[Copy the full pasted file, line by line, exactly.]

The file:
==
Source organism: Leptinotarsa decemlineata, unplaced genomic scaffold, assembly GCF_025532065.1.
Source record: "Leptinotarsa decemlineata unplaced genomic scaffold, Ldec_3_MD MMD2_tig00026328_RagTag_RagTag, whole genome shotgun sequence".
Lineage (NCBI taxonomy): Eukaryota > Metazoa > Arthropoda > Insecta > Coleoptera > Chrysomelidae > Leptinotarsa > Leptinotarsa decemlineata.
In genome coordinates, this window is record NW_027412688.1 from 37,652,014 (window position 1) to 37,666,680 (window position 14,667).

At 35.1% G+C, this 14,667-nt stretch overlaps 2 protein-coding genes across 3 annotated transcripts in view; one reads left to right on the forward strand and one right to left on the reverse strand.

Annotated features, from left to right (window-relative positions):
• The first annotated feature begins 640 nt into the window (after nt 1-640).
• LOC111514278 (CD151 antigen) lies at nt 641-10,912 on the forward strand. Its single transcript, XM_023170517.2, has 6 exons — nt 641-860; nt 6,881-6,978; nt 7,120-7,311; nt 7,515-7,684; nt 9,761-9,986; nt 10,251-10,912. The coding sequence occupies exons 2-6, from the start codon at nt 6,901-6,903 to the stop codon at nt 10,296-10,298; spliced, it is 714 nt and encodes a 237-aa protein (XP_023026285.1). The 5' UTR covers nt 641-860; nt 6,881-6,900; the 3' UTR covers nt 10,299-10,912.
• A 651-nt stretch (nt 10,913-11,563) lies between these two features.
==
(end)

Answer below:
Source organism: Leptinotarsa decemlineata, unplaced genomic scaffold, assembly GCF_025532065.1.
Source record: "Leptinotarsa decemlineata unplaced genomic scaffold, Ldec_3_MD MMD2_tig00026328_RagTag_RagTag, whole genome shotgun sequence".
Lineage (NCBI taxonomy): Eukaryota > Metazoa > Arthropoda > Insecta > Coleoptera > Chrysomelidae > Leptinotarsa > Leptinotarsa decemlineata.
In genome coordinates, this window is record NW_027412688.1 from 37,652,014 (window position 1) to 37,666,680 (window position 14,667).

At 35.1% G+C, this 14,667-nt stretch overlaps 2 protein-coding genes across 3 annotated transcripts in view; one reads left to right on the forward strand and one right to left on the reverse strand.

Annotated features, from left to right (window-relative positions):
• The first annotated feature begins 640 nt into the window (after nt 1-640).
• LOC111514278 (CD151 antigen) lies at nt 641-10,912 on the forward strand. Its single transcript, XM_023170517.2, has 6 exons — nt 641-860; nt 6,881-6,978; nt 7,120-7,311; nt 7,515-7,684; nt 9,761-9,986; nt 10,251-10,912. The coding sequence occupies exons 2-6, from the start codon at nt 6,901-6,903 to the stop codon at nt 10,296-10,298; spliced, it is 714 nt and encodes a 237-aa protein (XP_023026285.1). The 5' UTR covers nt 641-860; nt 6,881-6,900; the 3' UTR covers nt 10,299-10,912.
• A 651-nt stretch (nt 10,913-11,563) lies between these two features.